In marmur

EVANGELICALS AT THE US EMBASSY CELEBRATION

Pastor Robert Jeffress of Dallas spoke these words at the opening ceremony of the United States embassy in Jerusalem: “We come before you, the God of Abraham. Isaac and Jacob, thanking you for bringing us to this momentous occasion in the life of your people and in the history of our world.”  If “your people” referred to the Jews, the religious beliefs of Jeffress affirm that, embassy or no embassy, Jews will all go to hell because we don’t accept Jesus as our Savior.

According to Jerry Adler, senior editor at Yahoo News, Jeffress still holds these views; he confirmed them to Adler in a telephone conversation last week. The pastor’s participation in the opening celebration, together with his Texas colleague John Hagee, gives credence to the view that the primary reason for President Trump’s decision to move the US embassy from Tel Aviv to Jerusalem was to please the many millions of evangelicals in his country who have voted for him and may do so again. A good number of them describe themselves as Christian Zionists.

Jewish Zionists choose to interpret the move as evidence of American recognition of Israel’s insistence that Jerusalem is its capital and has been so from time immemorial, long before the establishment of the modern State of Israel. Their excitement and their gratitude appears to make them oblivious to what many suspect may be Trump’s real motives.

We Jews are so pleased with the embassy move that many of us choose to ignore evangelical theology that affirms that Jews must have a state of their own so that all of them will come to live there – because only then, evangelicals maintain, can Jesus’ Second Coming become a reality. Those who fail to acknowledge it in good time will end up in hell. For Jews who take this seriously, the embassy move is a bizarre mixture of good news and bad news.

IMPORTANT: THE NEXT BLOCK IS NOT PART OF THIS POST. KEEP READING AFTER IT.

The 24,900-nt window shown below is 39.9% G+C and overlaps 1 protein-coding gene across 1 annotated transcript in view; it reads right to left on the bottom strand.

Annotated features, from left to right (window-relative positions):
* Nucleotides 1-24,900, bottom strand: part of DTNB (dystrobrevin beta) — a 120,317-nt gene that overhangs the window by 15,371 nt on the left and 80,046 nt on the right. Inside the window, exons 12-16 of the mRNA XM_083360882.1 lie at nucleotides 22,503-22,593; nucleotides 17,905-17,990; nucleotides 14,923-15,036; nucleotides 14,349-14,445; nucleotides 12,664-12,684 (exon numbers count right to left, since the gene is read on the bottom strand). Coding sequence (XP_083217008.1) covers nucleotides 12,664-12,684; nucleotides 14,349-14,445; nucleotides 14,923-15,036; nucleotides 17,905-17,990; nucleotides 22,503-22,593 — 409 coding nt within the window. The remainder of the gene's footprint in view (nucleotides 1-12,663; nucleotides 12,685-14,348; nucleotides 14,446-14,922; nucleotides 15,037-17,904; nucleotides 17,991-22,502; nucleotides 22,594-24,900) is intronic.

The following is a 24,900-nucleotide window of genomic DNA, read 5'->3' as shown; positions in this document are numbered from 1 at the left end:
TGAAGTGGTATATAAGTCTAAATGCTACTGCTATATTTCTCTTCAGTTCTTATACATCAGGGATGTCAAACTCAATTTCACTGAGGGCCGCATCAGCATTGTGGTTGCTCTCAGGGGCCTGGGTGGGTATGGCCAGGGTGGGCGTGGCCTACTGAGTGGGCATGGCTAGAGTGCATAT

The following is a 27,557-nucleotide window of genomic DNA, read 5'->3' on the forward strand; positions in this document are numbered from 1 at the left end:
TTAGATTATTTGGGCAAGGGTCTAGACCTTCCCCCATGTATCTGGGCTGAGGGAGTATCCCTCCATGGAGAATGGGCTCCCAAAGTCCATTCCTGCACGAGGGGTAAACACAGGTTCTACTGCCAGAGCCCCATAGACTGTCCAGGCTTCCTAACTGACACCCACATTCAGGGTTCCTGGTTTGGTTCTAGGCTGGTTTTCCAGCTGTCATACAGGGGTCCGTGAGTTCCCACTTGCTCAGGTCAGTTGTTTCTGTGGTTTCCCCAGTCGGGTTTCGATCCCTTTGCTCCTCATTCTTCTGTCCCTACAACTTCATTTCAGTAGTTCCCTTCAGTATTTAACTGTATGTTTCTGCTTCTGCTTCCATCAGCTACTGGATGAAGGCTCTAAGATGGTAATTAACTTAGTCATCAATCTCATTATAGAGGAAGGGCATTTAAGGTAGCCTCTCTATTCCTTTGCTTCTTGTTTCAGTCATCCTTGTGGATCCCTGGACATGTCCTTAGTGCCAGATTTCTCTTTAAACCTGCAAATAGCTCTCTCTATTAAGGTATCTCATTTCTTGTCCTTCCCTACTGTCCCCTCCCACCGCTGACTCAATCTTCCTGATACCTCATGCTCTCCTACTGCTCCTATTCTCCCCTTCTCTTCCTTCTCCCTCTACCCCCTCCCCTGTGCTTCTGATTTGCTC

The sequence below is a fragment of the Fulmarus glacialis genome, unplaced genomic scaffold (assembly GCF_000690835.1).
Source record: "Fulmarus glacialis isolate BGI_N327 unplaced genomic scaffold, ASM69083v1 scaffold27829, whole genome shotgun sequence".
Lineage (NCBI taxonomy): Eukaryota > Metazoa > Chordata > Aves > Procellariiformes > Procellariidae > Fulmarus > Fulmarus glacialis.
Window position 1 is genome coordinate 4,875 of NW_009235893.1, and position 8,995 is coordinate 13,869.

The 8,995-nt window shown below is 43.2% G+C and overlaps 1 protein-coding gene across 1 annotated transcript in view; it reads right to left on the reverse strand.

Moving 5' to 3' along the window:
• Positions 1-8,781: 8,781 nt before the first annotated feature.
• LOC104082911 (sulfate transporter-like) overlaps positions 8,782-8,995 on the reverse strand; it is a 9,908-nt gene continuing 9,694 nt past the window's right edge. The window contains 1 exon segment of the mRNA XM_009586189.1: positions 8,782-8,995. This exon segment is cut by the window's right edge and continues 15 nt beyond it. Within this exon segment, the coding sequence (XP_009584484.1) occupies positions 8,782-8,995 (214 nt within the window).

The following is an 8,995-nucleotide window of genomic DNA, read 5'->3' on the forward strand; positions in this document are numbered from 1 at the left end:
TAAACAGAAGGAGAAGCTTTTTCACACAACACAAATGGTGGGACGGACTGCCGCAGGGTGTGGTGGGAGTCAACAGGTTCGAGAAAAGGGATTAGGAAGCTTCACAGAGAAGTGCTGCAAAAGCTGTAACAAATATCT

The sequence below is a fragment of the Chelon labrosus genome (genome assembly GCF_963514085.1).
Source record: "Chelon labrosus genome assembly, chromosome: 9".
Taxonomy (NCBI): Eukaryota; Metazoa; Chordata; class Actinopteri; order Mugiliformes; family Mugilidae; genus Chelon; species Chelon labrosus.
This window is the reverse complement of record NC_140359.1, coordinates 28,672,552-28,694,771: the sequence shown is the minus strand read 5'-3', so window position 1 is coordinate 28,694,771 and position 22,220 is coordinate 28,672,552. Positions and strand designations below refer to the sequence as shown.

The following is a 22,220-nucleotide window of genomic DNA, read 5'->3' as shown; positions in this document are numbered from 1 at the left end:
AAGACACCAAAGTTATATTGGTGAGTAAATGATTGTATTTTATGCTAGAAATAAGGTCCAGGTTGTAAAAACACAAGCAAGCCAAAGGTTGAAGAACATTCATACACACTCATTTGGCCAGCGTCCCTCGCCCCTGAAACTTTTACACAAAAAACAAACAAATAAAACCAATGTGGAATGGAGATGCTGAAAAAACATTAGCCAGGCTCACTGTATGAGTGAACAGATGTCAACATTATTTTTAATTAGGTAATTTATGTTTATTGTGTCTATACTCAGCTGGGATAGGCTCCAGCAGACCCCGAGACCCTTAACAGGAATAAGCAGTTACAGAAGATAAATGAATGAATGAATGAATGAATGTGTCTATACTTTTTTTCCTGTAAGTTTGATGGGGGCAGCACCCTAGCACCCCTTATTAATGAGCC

Cynically, many Israelis, Prime Minister Netanyahu among them, chose to ignore the theology in favor of the politics. At the celebration dinner Netanyahu is reported to have expressed gratitude to the evangelicals for their being there. The seemingly Orthodox Jew US Ambassador David Friedman is said to have invited them.

I share the satisfaction of Israelis that our mighty ally, the United States of America, has affirmed the centrality of Jerusalem for Israel and thus implicitly for Judaism. Yet I find it difficult to get excited when my ostensible friends predict my ending up in hell. Secular Jews may assume that this doesn’t matter, but what about us religious Jews? Of course, evangelicals may hold whatever opinions they wish, but should Jews praise them for it and claim to be their friends?

Should we ignore scholars and exponents of Judaism who see in the theology Jeffress, Hagee and millions more espouse as evidence of the roots of Christian anti-Semitism? I can see that it might be expedient to be hospitable to evangelical visitors but I’m among those who find it difficult to accept that it’s right. Professor Yehuda Bauer’s view has remained with me: they like Jews but hate Judaism.

So I’ve taken Adler’s concluding words to heart: “It’s enough to make one miss Christopher Hitchens, whose mantra, in his atheist manifesto God Is Not Great was ‘religion poisons everything.’ Hitchens died in 2011 and went wherever atheists go after death, but if he were alive today he could have gotten a whole other book out the Jerusalem embassy affair.”

Jerusalem 21.5.18                                                                                                                                      Dow Marmur

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